By his own admission, Arsene Wenger had “been watching” Granit Xhaka “for a long time” before parting with £33.8million to sign him. Yet the description the Arsenal manager offered at the unveiling of his new midfielder was vague enough to be lifted directly from a Wikipedia entry: “He is an exciting young player, already with good Champions League and Bundesliga experience.”
Within three months of Xhaka’s arrival in north London, it quickly became clear that Wenger had misplaced the instruction manual for his expensive new gadget. The midfielder started just five of Arsenal’s first 13 Premier and Champions League games in his debut season, initially failing to disrupt the partnership of Santi Cazorla and Francis Coquelin. “I personally prefer him as a box-to-box player,” said the manager in September 2016, before performing the perfect U-turn by November. “He’s more a deep playmaker I think than a box-to-box player.”
Not that even Xhaka himself has ever been able to provide the answer to his own conundrum. “I’m what we call a ‘six’ in Germany, a quite aggressive, deep-lying playmaker,” he declared last August. Then, speaking to the Guardian that November: “I’d actually describe myself as a fake No 10 – in other words, a No 10 that plays further back.”
If this truly is the era of the all-action midfielder, Xhaka has been the antithesis for the best part of the last 20 months. He is not a goalscorer, nor does he regularly create chances. He has a wide and varied range of passing, but was once warned by his own manager not to tackle. He does not press relentlessly, is considerably more likely to be a passenger than a designated driver, and hardly provides the most reliable foundation to build a team around.
Perhaps the 25-year-old is simply a mirror image of the side he has so often floundered in: when Arsenal struggle, Xhaka’s weaknesses are at their most evident. He is bypassed in central midfield by faster, stronger, more skilful players in the club’s most damaging defeats.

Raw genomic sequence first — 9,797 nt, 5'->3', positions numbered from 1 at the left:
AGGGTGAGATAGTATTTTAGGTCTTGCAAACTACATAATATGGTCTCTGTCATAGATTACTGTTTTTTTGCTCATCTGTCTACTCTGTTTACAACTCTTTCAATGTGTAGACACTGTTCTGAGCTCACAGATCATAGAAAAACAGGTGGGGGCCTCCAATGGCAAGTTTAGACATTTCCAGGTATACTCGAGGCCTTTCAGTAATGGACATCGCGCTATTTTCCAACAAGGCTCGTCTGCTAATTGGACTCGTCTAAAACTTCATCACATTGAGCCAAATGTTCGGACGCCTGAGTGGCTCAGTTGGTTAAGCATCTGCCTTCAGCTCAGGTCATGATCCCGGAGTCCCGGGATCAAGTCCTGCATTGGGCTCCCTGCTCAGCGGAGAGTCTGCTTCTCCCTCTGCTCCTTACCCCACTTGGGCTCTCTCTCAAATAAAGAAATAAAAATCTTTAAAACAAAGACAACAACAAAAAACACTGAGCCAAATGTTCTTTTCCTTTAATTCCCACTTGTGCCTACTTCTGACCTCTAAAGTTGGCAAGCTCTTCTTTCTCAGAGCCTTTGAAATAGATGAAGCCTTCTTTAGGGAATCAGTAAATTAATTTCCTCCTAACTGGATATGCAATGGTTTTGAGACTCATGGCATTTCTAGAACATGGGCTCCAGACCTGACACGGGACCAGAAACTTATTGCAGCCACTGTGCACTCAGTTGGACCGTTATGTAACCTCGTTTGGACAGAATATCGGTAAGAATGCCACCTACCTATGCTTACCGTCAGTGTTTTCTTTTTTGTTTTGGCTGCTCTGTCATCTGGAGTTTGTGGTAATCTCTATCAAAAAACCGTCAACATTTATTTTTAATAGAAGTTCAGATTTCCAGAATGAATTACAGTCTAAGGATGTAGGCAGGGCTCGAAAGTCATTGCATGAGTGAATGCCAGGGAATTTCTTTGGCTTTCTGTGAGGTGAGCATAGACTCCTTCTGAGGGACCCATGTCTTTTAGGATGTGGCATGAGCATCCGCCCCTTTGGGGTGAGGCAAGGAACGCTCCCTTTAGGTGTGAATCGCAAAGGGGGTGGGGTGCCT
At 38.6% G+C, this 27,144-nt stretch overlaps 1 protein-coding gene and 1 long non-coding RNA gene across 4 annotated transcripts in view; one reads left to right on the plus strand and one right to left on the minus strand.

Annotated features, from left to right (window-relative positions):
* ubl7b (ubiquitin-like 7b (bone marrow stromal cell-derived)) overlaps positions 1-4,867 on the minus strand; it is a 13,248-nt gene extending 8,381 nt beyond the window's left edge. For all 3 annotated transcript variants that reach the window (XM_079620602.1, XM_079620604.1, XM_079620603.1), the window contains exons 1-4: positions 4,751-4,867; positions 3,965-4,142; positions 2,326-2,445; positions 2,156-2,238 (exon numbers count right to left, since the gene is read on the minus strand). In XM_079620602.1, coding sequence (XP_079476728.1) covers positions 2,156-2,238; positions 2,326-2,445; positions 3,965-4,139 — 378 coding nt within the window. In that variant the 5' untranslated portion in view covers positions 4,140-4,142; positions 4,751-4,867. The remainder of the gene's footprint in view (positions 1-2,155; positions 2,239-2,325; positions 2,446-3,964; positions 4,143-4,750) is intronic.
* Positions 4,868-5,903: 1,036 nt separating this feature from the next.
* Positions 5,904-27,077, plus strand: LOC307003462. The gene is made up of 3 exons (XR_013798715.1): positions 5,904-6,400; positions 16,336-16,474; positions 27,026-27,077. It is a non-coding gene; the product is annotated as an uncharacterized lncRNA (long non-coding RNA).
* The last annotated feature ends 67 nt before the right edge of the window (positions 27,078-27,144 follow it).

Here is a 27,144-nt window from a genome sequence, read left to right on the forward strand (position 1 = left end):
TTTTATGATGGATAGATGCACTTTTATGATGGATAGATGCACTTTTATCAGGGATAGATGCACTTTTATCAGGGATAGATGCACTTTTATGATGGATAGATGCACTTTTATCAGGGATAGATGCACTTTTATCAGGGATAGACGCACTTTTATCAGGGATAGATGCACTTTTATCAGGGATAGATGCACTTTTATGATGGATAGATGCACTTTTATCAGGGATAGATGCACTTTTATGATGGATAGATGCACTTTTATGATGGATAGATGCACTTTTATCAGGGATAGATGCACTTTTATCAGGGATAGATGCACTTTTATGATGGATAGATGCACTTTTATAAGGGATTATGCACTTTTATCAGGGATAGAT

But when Arsenal prosper, the Swiss international shows glimpses of an eminently effective player. The comeback victory over AC Milan on Thursday continued both the club and the player’s recent upturn in form.
Where Xhaka controlled the first leg of the Europa League tie against the Italians at the San Siro last week, this was a more reserved, disciplined performance at the Emirates. A professional display was capped by a late goal for an ever-improving player who emerged from a potentially daunting midfield battle completely unscathed. Danny Welbeck scored twice, Aaron Ramsey was again excellent and Henrikh Mkhitaryan thrived on the left, but Xhaka was quietly the game’s best player – as well as the tie’s overall.
Granit Xhaka's last four Arsenal goals have come against AC Milan, Chelsea, Liverpool and Manchester United.
— Richard Jolly (@RichJolly) March 15, 2018
The immediate reaction would be to put recent refinements down to the nature of European football. Milan afforded Arsenal and thus Xhaka more space and time than they have become accustomed to in the Premier League, and the effect was obvious: the midfielder misplaced just eight of his 159 passes over both legs, and no-one was better over 180 minutes.
But this may simply be a budding partnership with Ramsey starting to bear fruit. Xhaka looks noticeably more comfortable alongside a player embracing more defensive responsibility than ever before, and his own positional awareness has been boosted in turn. Even against Watford, he thrived as Mohamed Elneny helped shoulder some of the burden. Offered more support in midfield, Xhaka is starting to look like more of an accomplished midfielder in every sense.
It has been a difficult journey for Xhaka, and this is by no means the end. For the midfielder, as for Arsenal, these past few performances have been leaps forward after almost two years’ worth of steps back. At the very least, both he and his manager seem to have finally developed a greater grasp of how best to use him.